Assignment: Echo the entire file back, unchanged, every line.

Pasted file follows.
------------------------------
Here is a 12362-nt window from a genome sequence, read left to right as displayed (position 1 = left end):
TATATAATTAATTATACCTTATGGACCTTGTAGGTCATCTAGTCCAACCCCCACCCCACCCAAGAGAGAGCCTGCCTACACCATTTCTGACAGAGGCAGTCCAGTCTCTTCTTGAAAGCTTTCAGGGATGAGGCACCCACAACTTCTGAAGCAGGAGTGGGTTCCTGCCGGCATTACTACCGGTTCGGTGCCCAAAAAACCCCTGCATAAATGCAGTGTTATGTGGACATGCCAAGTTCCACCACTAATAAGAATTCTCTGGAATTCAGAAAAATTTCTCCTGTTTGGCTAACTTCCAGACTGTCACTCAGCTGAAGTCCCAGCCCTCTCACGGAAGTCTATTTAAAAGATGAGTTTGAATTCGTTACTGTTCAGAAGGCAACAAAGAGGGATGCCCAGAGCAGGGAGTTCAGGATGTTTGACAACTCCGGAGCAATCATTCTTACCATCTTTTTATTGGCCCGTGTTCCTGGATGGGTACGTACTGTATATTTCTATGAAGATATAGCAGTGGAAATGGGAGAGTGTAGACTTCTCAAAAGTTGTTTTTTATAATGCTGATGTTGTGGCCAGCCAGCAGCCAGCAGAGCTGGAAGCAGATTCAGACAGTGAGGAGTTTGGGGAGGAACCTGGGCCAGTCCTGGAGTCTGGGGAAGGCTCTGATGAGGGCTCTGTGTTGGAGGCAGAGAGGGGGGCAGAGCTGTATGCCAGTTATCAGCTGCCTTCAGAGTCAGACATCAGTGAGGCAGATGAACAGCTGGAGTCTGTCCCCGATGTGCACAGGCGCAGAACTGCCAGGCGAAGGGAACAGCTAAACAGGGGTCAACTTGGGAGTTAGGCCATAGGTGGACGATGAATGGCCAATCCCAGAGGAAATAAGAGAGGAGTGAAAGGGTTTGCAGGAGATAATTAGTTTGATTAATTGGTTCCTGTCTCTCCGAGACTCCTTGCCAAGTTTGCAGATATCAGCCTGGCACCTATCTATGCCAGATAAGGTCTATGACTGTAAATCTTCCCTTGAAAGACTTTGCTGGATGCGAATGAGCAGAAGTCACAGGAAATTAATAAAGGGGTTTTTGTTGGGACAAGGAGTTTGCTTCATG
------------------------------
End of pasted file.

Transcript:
Here is a 12362-nt window from a genome sequence, read left to right as displayed (position 1 = left end):
TATATAATTAATTATACCTTATGGACCTTGTAGGTCATCTAGTCCAACCCCCACCCCACCCAAGAGAGAGCCTGCCTACACCATTTCTGACAGAGGCAGTCCAGTCTCTTCTTGAAAGCTTTCAGGGATGAGGCACCCACAACTTCTGAAGCAGGAGTGGGTTCCTGCCGGCATTACTACCGGTTCGGTGCCCAAAAAACCCCTGCATAAATGCAGTGTTATGTGGACATGCCAAGTTCCACCACTAATAAGAATTCTCTGGAATTCAGAAAAATTTCTCCTGTTTGGCTAACTTCCAGACTGTCACTCAGCTGAAGTCCCAGCCCTCTCACGGAAGTCTATTTAAAAGATGAGTTTGAATTCGTTACTGTTCAGAAGGCAACAAAGAGGGATGCCCAGAGCAGGGAGTTCAGGATGTTTGACAACTCCGGAGCAATCATTCTTACCATCTTTTTATTGGCCCGTGTTCCTGGATGGGTACGTACTGTATATTTCTATGAAGATATAGCAGTGGAAATGGGAGAGTGTAGACTTCTCAAAAGTTGTTTTTTATAATGCTGATGTTGTGGCCAGCCAGCAGCCAGCAGAGCTGGAAGCAGATTCAGACAGTGAGGAGTTTGGGGAGGAACCTGGGCCAGTCCTGGAGTCTGGGGAAGGCTCTGATGAGGGCTCTGTGTTGGAGGCAGAGAGGGGGGCAGAGCTGTATGCCAGTTATCAGCTGCCTTCAGAGTCAGACATCAGTGAGGCAGATGAACAGCTGGAGTCTGTCCCCGATGTGCACAGGCGCAGAACTGCCAGGCGAAGGGAACAGCTAAACAGGGGTCAACTTGGGAGTTAGGCCATAGGTGGACGATGAATGGCCAATCCCAGAGGAAATAAGAGAGGAGTGAAAGGGTTTGCAGGAGATAATTAGTTTGATTAATTGGTTCCTGTCTCTCCGAGACTCCTTGCCAAGTTTGCAGATATCAGCCTGGCACCTATCTATGCCAGATAAGGTCTATGACTGTAAATCTTCCCTTGAAAGACTTTGCTGGATGCGAATGAGCAGAAGTCACAGGAAATTAATAAAGGGGTTTTTGTTGGGACAAGGAGTTTGCTTCATG